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Spring package of resources for Year 5 and Year 6 teachers
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Sc1 Scientific enquiry

Literacy resources

bulletSc1 Scientific enquiry
bulletSc2 Life processes and living things
bulletSc3 Materials and their properties
bulletSc4 Physical processes

Notebook iconCooling [zipped]

Objectives
To be able to interpret data in the form of a line graph and make predictions accordingly.

Suggestions for use
Discuss the three ‘Set up’ pages and deduce what it is that is being investigated. Show the ‘Investigation plan’ page and identify the factor being investigated and those being kept the same.

Show the ‘Interpret’ page and discuss which line might relate to which mug of water. Reveal answers by moving grey rectangles.

Show the ‘Predict’ page and ask pupils to extrapolate lines.

Show ‘Reveal’ page to see what really happened. Discuss any discrepancies. There is a tendency for some pupils to predict that the temperatures will fall to zero rather than to the ambient room temperature. Use the ‘Conclusion’ page to summarise the findings in terms of the factor being investigated.

Consider further related questions, which might be investigated.

Point to note
Strictly speaking this investigation is flawed because there are two factors, type of fabric and shape of insulator, being investigated here. As an extension activity, ask pupils to consider how to investigate either one of these.

Notebook iconDissolving salt [zipped]

Objectives
To be able to interpret data in tabular form. To be able to describe the effect that one factor has on another.

Suggestions for use
Show the ‘Investigation 1’ page and carefully interpret the title so that the factor being investigated, and hence those being kept the same, can be identified. Get pupils to interpret the table and identify the trend in the data.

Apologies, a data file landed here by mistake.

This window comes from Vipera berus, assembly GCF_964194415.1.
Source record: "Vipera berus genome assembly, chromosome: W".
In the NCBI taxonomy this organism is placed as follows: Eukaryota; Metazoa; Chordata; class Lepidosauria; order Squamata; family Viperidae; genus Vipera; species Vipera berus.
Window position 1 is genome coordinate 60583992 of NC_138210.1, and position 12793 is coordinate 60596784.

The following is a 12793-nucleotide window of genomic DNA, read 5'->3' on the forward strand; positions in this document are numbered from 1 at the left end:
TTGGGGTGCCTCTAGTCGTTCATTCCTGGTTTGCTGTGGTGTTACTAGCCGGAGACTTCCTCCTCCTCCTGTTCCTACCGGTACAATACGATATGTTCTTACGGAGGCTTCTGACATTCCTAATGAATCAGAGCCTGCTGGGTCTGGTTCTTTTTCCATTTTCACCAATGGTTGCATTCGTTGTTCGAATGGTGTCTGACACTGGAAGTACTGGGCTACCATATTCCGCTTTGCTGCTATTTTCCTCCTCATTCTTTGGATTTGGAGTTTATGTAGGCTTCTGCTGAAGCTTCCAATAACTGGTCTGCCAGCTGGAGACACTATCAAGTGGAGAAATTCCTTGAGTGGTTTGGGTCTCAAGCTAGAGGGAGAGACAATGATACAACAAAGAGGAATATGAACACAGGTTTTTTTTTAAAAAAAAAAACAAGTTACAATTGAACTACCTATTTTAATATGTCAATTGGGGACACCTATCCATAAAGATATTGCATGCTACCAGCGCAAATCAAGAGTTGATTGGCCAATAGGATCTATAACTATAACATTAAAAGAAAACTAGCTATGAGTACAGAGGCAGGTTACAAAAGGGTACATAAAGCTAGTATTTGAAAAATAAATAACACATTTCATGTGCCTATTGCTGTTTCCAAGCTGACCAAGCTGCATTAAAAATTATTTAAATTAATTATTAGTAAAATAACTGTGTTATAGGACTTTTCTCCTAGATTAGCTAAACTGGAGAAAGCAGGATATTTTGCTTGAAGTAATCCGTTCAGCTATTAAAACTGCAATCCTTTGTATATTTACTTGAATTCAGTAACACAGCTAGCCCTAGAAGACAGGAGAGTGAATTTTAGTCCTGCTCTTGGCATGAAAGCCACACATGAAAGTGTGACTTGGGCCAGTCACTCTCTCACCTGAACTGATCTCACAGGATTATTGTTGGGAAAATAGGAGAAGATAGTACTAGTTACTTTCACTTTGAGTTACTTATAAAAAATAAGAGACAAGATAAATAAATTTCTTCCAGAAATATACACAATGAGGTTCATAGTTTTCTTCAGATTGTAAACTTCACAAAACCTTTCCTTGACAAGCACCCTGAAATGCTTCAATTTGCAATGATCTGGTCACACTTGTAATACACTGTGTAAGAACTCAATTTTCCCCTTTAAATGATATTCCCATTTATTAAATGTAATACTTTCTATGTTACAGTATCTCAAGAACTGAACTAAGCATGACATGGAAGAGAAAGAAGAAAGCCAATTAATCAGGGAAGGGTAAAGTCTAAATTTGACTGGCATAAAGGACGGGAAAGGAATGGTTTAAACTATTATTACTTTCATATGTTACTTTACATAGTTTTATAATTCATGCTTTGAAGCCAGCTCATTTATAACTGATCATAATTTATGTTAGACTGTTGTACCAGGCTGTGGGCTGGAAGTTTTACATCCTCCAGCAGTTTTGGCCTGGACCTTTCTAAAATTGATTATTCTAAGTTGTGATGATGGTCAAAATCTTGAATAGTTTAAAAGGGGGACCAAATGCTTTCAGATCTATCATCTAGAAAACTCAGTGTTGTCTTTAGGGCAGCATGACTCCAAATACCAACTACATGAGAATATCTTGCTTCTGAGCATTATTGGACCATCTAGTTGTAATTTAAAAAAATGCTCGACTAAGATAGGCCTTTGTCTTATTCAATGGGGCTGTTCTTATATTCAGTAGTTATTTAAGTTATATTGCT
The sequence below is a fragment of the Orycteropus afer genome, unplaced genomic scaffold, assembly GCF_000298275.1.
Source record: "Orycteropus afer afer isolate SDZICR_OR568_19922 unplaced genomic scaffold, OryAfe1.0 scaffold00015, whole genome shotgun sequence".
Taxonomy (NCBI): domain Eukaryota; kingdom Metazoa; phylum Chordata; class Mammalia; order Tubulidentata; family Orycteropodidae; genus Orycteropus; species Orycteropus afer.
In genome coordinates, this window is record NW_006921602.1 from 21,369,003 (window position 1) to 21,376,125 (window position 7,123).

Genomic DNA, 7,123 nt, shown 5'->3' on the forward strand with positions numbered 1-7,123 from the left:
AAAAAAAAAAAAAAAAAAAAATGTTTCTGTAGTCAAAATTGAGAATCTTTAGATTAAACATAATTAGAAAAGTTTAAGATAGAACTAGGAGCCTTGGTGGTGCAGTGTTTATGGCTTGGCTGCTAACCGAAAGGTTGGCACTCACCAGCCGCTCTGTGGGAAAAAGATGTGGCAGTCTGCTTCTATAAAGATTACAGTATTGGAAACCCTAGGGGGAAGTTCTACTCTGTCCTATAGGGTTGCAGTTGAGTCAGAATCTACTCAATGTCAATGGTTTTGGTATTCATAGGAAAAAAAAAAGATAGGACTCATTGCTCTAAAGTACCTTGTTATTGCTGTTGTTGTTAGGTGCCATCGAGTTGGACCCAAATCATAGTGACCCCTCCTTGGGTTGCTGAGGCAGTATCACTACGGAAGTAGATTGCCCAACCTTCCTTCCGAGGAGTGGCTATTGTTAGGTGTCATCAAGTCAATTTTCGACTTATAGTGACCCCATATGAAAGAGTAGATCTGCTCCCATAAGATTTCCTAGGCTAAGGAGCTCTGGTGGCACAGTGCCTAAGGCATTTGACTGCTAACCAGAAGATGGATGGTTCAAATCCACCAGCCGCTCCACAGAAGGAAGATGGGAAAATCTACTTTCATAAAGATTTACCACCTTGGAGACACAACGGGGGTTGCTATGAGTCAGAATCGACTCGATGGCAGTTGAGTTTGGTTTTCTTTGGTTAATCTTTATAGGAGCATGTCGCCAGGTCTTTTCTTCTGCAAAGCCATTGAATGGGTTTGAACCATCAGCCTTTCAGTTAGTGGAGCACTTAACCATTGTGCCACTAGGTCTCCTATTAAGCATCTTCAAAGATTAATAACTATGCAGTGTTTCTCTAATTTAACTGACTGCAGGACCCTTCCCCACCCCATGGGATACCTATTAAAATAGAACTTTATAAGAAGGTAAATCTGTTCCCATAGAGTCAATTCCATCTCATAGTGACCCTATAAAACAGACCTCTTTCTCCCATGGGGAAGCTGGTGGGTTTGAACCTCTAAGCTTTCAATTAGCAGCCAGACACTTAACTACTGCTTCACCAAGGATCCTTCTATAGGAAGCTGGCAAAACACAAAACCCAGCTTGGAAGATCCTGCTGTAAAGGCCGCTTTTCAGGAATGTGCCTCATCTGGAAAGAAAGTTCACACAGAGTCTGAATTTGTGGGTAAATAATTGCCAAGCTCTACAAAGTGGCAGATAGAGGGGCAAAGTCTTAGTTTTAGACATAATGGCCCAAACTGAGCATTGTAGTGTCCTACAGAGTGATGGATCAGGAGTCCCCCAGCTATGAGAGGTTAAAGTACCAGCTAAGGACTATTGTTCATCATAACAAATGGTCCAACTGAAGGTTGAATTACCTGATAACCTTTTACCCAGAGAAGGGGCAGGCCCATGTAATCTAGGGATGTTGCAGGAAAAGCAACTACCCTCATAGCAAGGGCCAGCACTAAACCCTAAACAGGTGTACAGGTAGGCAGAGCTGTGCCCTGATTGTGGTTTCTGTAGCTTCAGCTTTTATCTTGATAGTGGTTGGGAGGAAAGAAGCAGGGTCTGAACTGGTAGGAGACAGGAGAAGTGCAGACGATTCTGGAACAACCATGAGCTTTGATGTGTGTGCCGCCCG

Show the ‘Conclusion 1’ page. Using the word-bank, construct a sentence that clearly describes the trend identified above. Encourage pupils to construct ‘2 er sentences’, i.e. those with two comparative adjectives, such as

“The greater the quantity of salt, the longer it takes to dissolve.”

Also acceptable is the form
“As the quantity of salt increases, so does the time it takes to dissolve.”

Show the ‘Investigation 2’ page and repeat the above process.
Discuss how a third factor might fairly be investigated.

Point to note
The amount of salt which can be dissolved in a given volume of water at a particular temperature is finite. Beyond this amount, when more salt will dissolve, the solution is said to be saturated. This phenomenon provides scope for investigation.

Notebook iconFactors [zipped]

Objective
To understand what is meant by factors and that in order to investigate the effect of changing a factor we need to keep all other factors the same.

Suggestions for use
Show the ‘Question’ page and solicit suggestions for factors, which may affect how a plant grows.

Show the ‘Investigation plan’ page. Move factors from the bottom to either the top left or top right. Show that in order to investigate any one factor all others should be kept the same. Add other factors as suggested by pupils.

Taking factors to be investigated in turn, ask the pupils to describe an investigation in terms of how they would make it fair. For each factor considered, ask the pupils to phrase a question for investigation, e.g. “Which is the most effective plant food?”

Points to note
The terms factors and variables may be used interchangeably. It is suggested that pupils are familiar with both.
This ‘three box’ approach to isolating a factor for investigation is revisited in other resources in this package.

Notebook iconOutdoor data [zipped]

Objective
To be able to interpret data in the form of a line graph.

Suggestions for use
Show the ‘Title’ page and discuss the use of dataloggers to record data over time.

Show the ‘Set up’ page and discuss the nature of the data being collected. Are there any clues to the time of year?

The next slide shows a line graph with all three lines. For the sake of clarity, the next three slides show graphs with lines hidden. Moving between the graphs, ask pupils to ‘get the data to tell its story’.

Record observations and possible explanations, as suggested by the pupils, on the final page, e.g. Observation – “The ground temperature does not change as dramatically as the air temperature”. Explanation – “The ground takes time to heat up and tends to retain its heat because it is denser than the air”.

Possible questions

  • How long is the night?
  • What time of year is it?
  • Why might the light vary?
  • What is the relationship between light and air/ground temperature?
  • What is the relationship between air and ground temperature?
  • What are the implications for hibernating mammals?
  • Are there any observed phenomena which warrant further investigation and, if so, how?

Point to note
The original data file, which may be opened in Log IT Lab, is attached.


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